Midway. Midway? Midway. That could be the name for this whole series, a tribute to a world of games that companies such as Midway moulded by pushing the medium forward in so many odd ways. Because I can assure you, nobody is really going to obtain this much artistic value from something like Red Dead 2 in ten years’ time.
From what I can remember, I treated myself to a fresh new copy of Area 51 as it was released near my birthday. Instead of visiting my local indie games shop, I opted to buy it from the DVD/game rental store next to the Morrison’s with the help of my aunt. It’s now a tanning salon.
I mention all of this mundanity as a set-up, because the game itself was sort of mind-blowing at the time. When I’m not listening to David Duchovny in XIII, I’m listening to him in Area 51. And Powers Boothe. And Marilyn Manson!
The premise of the game is basically this: you’re David Duchovny and despite your kinda-bored tone, you’re sent to Area 51 with your buddies to do some alien virus cleanup. You know, normal stuff. Except that this universe does indeed have conspiracies that turn out to be true (Aliens! Fake moon landings! JFK’s assassination!) and have been hidden from the public.
The plot has twists featuring the Illuminati, and quickly becomes silly and convoluted, but as a teenager admiring the reflection in the scope as you move around this game? This was frigging awesome! And it’s fascinating to see these foreign, alien abilities transforming you, without the sophistication you’d see in later games like Bioshock. We have to remember two things when stepping back to this period: PC and PC-like games, such as Morrowind and Halo, were only recently-proven entities as viable console games.
Some of these abilities you’re given seem somewhat minor and cliched now, such as the increased strength, being able to see enemies more easily, and parasitism. These have been refined into role-playing-like elements in today’s games. However, the most enjoyable moment comes before the last few missions as you enter deeper into the alien research base underground. The plasma-like lighting and art direction is so hilariously iterative of the first Halo that there’s no other option but to applaud this kind of “artistic inspiration”. What is meant to be a “King Kong” moment, with stereotypical aliens staring at your presence, ends up being an enjoyable cringe-fest.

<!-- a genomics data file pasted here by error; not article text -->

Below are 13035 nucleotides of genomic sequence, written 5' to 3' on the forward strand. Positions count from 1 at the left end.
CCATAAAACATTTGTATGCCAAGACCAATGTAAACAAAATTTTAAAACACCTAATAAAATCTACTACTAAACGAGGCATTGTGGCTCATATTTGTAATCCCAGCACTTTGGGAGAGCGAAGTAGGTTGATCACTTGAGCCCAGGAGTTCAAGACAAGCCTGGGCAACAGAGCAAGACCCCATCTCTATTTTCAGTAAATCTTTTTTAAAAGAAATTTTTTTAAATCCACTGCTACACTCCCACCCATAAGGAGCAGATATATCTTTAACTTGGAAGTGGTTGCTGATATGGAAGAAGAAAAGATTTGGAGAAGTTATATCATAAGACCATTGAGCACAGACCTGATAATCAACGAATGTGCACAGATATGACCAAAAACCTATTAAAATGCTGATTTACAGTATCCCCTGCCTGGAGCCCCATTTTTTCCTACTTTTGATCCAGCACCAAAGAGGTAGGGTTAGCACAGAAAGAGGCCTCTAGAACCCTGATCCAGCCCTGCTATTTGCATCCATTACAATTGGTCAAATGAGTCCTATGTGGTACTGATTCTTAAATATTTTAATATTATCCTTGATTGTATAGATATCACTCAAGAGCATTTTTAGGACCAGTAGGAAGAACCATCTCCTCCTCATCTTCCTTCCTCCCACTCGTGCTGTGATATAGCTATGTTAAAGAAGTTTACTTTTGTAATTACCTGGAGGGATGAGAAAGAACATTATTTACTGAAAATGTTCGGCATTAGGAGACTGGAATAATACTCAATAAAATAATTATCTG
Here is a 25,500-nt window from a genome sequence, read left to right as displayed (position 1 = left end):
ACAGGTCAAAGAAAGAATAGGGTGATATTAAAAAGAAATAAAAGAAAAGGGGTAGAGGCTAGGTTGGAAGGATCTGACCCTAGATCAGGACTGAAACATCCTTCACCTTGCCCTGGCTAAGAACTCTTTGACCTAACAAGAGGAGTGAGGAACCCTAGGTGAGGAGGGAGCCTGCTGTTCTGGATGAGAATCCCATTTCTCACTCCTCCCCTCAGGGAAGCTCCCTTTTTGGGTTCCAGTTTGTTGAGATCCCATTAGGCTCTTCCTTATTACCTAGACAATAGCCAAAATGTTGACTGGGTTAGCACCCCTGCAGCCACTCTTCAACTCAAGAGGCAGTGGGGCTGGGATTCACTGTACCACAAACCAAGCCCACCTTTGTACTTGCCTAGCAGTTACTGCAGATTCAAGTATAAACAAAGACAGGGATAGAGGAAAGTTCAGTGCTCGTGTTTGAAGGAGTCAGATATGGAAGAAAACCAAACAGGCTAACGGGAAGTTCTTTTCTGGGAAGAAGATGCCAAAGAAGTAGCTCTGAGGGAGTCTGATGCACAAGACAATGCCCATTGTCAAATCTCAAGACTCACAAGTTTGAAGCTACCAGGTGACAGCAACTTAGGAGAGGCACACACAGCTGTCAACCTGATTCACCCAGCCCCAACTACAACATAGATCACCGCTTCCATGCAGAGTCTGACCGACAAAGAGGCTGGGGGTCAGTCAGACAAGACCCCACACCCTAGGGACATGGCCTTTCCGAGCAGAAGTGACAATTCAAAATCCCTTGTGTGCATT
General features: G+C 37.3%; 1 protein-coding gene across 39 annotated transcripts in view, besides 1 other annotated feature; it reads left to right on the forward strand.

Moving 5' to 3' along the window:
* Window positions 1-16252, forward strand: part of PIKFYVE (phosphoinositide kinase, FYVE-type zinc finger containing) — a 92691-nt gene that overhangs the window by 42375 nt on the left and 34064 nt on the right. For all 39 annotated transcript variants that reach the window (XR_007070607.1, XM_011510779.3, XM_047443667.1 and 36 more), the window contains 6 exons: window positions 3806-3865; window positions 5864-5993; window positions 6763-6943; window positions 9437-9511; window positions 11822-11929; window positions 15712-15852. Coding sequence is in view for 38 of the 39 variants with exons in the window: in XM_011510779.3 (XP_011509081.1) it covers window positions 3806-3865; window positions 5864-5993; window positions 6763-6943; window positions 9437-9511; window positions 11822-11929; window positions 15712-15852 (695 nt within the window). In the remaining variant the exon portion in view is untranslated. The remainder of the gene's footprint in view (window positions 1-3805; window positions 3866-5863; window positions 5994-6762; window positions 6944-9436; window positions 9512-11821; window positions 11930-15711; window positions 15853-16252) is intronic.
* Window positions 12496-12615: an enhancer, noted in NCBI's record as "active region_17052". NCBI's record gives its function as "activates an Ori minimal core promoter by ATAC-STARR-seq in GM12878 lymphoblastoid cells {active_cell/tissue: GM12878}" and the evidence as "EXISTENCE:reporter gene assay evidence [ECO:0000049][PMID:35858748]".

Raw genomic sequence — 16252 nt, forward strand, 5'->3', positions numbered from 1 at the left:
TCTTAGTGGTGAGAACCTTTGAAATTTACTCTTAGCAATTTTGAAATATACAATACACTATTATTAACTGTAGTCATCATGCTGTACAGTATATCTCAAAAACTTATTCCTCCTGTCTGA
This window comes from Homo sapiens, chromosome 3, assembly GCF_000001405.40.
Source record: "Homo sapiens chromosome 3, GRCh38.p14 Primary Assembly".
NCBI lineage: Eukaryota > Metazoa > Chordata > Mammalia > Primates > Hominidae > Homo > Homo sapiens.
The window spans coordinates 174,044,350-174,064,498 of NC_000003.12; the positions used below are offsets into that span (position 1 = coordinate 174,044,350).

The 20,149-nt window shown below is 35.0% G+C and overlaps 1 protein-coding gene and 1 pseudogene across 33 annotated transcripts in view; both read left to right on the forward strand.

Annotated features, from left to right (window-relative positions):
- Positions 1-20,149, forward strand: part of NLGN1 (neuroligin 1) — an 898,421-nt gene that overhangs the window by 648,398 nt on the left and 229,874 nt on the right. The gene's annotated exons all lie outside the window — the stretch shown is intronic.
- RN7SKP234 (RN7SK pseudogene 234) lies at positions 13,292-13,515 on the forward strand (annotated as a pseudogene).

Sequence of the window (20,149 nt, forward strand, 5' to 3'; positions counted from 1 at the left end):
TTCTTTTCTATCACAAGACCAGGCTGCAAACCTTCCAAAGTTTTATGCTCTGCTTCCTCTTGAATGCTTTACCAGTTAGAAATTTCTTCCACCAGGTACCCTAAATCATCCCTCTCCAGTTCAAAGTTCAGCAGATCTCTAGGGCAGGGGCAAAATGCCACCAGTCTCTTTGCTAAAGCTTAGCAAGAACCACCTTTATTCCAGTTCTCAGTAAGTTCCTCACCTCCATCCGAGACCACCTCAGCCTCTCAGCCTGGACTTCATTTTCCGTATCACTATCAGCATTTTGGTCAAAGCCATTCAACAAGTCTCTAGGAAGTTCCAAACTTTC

This whole setup, of Area 51’s brilliant, pure and fun gameplay, would be untenable options for most shooters these days. There are enough conspiracy theorists out there to make it even more difficult than usual for developers to straddle the tongue-in-cheek tone.
One thing that stuck with me after reading Eurogamer’s original Area 51 review is, despite accepting its technical achievements and much of the gameplay, the prolific Kristan Reed thinks the truth behind the game’s tired premise is probably a boring, sad truth.
I’m inclined to agree, except every time I think about aliens these days, I remember this story about alien alloys – sorry, “foreign objects” – in some warehouse in Las Vegas, having “physical effects” on scientists examining them. Or that UFOs are probably real but the whole world continues all, “who cares dude?”-shoulder-shrug-emoji? None of that is relevant here, where playing through Area 51 again is to revel at the silly but creative ways shooters began to define the mature games market, just months before the first time a Call of Duty title would hit consoles. We know how that ended. I just wish we knew what those alien alloys were.